Now, with the fiber hand holding the wide end of the drafting triangle, release the pinch of your spinning hand and watch as the twist travels up the triangle to your fiber hand. You just spun your first few inches of yarn!
Lets keep going! Holding the fiber in your fiber hand, spin the drop spindle and then park it. Once again, use your spinning hand to hold the pinch and draw out another triangle of fiber. Your fiber hand is holding onto the wide end of the triangle and you release your drafting hand. The twist travels up the next few inches. Keep going in the same technique until the yarn reaches about 12” or becomes difficult to handle. Then unwrap the yarn from the hook and wind it onto the spindle under the whorl. Leave enough length to bring the yarn back up over the whorl and to wrap around the hook a couple times. Then you can go back to your spinning.
*Wrapping a Cone - As you wrap your twisted yarn onto the spindle, do so in such a way that it forms a cone. The yarn just below the whorl should be the fat part of the cone. This helps to keep the spindle from wobbling as you spin.
This style of spinning a few inches at a time is appropriately called the Inchworm Method. It’s a wonderful way to start. The more spinning you do, the more control you will feel for the twist of the yarn and the spin of the spindle. As time goes by, you will find yourself spinning more freely. Many spinners stand when they create and will spin several feet at a time before they wind the yarn onto the spindle. Others like to sit, but will still allow the spindle to almost reach the floor before wrapping their yarn. The inchworm method is also great for spinning in the car or on a plane. Drop spindles are great for travel.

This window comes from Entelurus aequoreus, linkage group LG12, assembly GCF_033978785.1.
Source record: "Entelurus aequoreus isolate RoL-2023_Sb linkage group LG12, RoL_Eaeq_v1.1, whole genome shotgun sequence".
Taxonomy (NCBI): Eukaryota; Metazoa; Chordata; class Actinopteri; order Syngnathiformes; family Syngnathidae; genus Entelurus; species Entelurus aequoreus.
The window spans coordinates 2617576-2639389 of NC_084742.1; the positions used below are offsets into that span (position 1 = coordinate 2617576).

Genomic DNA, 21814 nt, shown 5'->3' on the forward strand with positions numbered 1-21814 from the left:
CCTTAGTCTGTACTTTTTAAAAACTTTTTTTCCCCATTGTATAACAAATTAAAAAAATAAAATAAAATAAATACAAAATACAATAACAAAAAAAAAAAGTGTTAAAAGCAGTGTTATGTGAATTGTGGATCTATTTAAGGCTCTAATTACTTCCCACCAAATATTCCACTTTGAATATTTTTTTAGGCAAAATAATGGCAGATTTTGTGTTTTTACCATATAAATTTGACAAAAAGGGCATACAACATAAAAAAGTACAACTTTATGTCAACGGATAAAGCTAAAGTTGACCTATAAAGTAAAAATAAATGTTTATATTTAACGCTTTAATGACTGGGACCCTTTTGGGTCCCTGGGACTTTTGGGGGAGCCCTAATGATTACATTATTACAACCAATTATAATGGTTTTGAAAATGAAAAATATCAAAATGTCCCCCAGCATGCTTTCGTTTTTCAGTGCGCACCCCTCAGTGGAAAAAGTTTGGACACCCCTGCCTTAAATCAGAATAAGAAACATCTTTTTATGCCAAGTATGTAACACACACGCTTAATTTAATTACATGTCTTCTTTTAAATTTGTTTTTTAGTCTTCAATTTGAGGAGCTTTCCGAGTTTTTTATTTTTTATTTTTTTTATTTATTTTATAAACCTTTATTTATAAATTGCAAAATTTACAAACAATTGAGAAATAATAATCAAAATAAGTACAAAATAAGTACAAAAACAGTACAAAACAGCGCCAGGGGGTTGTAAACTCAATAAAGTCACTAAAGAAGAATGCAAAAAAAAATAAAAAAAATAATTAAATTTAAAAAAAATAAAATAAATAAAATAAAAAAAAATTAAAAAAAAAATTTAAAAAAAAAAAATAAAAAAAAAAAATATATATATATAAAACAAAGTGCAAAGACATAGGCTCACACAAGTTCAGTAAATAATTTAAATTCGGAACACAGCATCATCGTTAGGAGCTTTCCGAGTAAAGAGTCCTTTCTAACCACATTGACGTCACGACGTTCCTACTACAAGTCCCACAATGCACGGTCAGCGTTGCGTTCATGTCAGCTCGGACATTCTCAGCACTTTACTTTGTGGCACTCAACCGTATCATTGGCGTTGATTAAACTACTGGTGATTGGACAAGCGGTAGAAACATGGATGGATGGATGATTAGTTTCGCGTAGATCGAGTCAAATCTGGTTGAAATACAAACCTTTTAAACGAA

You should be feeling very good right now. You have officially become a spinner! Welcome to the community!
There is still a little more you will need to know. Let’s take it one step at a time:
*Adding more roving – At some point that nice piece of roving around your wrist is going to run out. Pull another length of roving from your ounce. Lay the end of fiber from your drop spindle over the end of the new length of roving. Pull on them together to form the next drafting triangle.
*I finished spinning all of my roving, now what? - Now you have two choices. You can decide to keep this as a singles yarn (one ply), or you can spin another singles and ply them together.